Stars in My Crown

Stars in My Crown This somber black-and-white drama (1950) about a small-town preacher (Joel McCrea) in the postbellum south, narrated by the boy he raised (Dean Stockwell), is one of the most neglected films in the history of cinema as well as Jacques Tourneur’s favorite among his own pictures. (Best known for Cat People and Out of the Past, Tourneur often seemed to thrive in obscurity, and by agreeing to direct this picture at MGM for practically nothing he reportedly sabotaged his own career.) A view of the American heartland that’s emotionally engaged but still charged with darkness (a typhoid epidemic and a near lynching are among its key episodes), it recalls some of John Ford’s best work in its complex perception of goodness, and I can’t think of many films that convey a particular community with more pungency. Margaret Fitts adapted a novel by Joe David Brown; with Ellen Drew, James Mitchell, Juano Hernandez, Amanda Blake, Louis Stone, and Alan Hale. —Jonathan Rosenbaum

Good Morning (aka Ohayo) Perhaps the most delightful of Yasujiro Ozu’s late comedies (1959), this very loose remake of his earlier I Was Born, But . . . (1932) pivots around the rebellion of two brothers whose father refuses to buy a TV set. The layered compositions of the suburban topography are extraordinary, as are the intricate interweavings of the various characters and miniplots. The title is Japanese for “good morning,” and the film’s profound and gentle depiction of social exchanges extends to the farting games of schoolboys. The color photography is vibrant and exquisite. —Jonathan Rosenbaum


Blind This documentary about the Alabama School for the Blind—part of a 1986 tetralogy of films about young people with physical disabilities—is not just Frederick Wiseman’s warmest movie but one of the most heartening depictions of education in cinema. For most of the first hour Wiseman concentrates on the school’s kindergarten class, where several young students take their literal first steps towards navigating life on their own. Shooting in remarkable proximity to the children, Wiseman conveys their astonishment at gaining newfound awareness of the world at large. The epiphanic wonder of these scenes carries over to the remainder of the film, as Wiseman shifts his focus to administrators and older students, most of whom come off as heroically patient in how they respond to challenges of work and school. —Ben Sachs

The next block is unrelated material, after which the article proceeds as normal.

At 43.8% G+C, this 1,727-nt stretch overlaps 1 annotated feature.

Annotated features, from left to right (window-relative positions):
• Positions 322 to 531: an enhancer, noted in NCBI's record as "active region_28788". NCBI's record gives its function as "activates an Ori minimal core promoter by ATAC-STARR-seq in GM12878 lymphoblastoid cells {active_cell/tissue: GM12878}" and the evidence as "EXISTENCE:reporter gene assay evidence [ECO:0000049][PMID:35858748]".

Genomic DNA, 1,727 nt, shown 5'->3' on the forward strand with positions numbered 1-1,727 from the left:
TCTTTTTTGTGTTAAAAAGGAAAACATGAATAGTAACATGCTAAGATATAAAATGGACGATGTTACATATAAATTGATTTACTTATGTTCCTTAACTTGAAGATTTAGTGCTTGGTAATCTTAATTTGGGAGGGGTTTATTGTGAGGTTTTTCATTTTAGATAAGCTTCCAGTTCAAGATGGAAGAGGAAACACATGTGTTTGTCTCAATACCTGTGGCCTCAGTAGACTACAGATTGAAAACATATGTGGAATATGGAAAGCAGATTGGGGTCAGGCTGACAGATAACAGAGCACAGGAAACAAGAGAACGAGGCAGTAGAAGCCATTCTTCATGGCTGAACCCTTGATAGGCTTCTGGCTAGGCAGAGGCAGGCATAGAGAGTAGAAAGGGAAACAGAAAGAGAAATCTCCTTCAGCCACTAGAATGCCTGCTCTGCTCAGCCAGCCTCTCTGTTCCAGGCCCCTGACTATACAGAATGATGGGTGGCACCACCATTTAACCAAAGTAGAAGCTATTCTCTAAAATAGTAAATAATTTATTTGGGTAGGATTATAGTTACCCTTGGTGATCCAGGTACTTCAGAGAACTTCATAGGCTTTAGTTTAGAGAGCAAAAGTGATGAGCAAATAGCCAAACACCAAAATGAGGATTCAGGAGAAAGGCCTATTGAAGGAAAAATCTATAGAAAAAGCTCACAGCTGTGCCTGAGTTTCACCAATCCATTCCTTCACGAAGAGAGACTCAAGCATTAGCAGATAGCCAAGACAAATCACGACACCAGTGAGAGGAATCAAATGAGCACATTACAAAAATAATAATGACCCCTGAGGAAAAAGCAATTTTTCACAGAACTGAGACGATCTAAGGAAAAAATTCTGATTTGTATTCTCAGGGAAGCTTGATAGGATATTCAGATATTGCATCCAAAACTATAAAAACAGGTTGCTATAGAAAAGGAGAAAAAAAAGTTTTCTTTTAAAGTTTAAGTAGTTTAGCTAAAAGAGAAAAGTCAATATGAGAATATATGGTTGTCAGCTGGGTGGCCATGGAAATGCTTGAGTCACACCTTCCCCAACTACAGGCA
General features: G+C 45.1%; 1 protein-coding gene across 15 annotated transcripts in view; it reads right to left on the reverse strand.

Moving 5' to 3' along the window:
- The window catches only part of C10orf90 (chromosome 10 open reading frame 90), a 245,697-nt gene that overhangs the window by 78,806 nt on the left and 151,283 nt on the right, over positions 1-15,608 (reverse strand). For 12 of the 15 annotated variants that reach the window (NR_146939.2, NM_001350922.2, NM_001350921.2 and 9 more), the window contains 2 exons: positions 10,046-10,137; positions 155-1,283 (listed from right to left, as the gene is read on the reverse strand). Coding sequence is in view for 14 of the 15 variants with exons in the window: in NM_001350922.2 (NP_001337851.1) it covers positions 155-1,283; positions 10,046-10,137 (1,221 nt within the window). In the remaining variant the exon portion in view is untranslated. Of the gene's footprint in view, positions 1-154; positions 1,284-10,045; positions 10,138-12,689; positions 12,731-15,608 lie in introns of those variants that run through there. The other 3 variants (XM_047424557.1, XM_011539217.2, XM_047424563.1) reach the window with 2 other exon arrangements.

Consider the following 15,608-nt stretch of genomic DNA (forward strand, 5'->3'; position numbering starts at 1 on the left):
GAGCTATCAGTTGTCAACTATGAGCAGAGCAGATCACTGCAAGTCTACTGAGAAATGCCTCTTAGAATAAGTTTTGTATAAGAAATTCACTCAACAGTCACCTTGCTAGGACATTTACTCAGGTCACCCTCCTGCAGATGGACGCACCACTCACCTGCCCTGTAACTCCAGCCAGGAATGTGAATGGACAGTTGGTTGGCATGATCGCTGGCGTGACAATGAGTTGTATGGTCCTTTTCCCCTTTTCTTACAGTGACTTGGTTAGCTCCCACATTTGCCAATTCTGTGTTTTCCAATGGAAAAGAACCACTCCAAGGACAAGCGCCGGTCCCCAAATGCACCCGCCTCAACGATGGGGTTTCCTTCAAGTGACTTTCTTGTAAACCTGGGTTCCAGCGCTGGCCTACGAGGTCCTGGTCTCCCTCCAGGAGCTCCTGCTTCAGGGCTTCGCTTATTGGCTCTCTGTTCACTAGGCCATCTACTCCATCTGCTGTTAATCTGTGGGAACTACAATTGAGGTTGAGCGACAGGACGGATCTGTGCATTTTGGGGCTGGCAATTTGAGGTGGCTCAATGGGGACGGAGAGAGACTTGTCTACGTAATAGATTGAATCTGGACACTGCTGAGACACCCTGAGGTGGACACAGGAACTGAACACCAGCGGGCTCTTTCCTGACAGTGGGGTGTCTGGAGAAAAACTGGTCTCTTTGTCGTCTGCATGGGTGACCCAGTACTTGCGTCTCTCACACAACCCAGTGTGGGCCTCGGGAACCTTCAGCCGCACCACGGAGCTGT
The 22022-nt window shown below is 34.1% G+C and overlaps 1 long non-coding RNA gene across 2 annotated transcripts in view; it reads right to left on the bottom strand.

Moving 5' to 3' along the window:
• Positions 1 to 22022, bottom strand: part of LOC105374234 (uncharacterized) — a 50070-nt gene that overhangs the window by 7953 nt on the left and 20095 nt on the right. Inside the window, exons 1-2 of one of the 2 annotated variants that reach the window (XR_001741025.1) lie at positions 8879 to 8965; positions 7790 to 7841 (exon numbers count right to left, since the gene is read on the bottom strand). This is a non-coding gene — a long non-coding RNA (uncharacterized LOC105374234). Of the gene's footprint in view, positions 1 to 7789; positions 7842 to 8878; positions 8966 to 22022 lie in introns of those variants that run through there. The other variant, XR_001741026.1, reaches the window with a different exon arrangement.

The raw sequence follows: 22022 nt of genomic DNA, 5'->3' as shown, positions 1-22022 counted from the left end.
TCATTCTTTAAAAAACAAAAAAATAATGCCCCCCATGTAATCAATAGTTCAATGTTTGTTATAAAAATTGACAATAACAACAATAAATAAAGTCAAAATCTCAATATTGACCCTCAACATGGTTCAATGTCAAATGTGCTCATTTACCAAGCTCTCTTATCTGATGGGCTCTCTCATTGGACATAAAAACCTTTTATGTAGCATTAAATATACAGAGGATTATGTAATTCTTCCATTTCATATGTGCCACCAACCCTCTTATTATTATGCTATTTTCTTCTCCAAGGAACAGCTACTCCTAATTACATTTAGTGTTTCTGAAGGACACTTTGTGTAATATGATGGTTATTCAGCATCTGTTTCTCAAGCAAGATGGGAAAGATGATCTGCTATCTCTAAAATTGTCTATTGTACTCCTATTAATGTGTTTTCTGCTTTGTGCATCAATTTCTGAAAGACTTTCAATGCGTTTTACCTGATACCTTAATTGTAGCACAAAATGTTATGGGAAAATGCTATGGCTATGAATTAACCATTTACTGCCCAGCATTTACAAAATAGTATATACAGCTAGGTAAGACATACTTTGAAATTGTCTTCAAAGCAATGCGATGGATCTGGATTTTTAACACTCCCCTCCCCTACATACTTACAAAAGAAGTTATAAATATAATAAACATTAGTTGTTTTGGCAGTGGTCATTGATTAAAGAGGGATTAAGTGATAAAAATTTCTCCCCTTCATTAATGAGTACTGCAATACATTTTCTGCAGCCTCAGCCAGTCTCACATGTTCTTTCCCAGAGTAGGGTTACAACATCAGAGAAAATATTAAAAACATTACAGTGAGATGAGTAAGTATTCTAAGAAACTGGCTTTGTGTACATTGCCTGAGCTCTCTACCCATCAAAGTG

Four Adventures of Reinette and Mirabelle

Four Adventures of Reinette and Mirabelle Four tales about Reinette (Joëlle Miquel), a country girl who paints and operates according to certain principles, and Mirabelle (Jessica Forde), her less rigorous friend from the city; they meet in the country in the first episode and share an apartment in Paris during the remaining three. This feature was shot in 16-millimeter by Eric Rohmer in 1986, shortly before he completed Summer in the same format and with the same method of letting his leading actors improvise dialogue rather than strictly following scripts. Not part of Rohmer’s “Comedies and Proverbs” series, and deliberately light and nonambitious (very little of consequence occurs in any of the tales), this nevertheless shows the filmmaker at nearly peak form—sharply attentive to the sights and sounds of country and city alike and to the temperamental differences between his two heroines. —Jonathan Rosenbaum

A Simple Life

A Simple Life Ann Hui (Boat People) is often cited as one of the most important Hong Kong directors of her generation and one of east Asia’s most important female directors, period. This 2011 drama—about a single man in his 50s (Andy Lau) who takes filial responsibility for his family’s aging maid (Deannie Ip) after she suffers a stroke—is the sort of humanist filmmaking, like Satyajit Ray’s, that seems to take shape all on its own; you feel not that you’re being told a story but that you’re sharing time with the characters. Given the subtlety of this approach and the familiarity of the premise, one might easily overlook the movie’s troubling undercurrent—what it manages to suggest about how people live and die in contemporary society is hardly uplifting. —Ben Sachs  v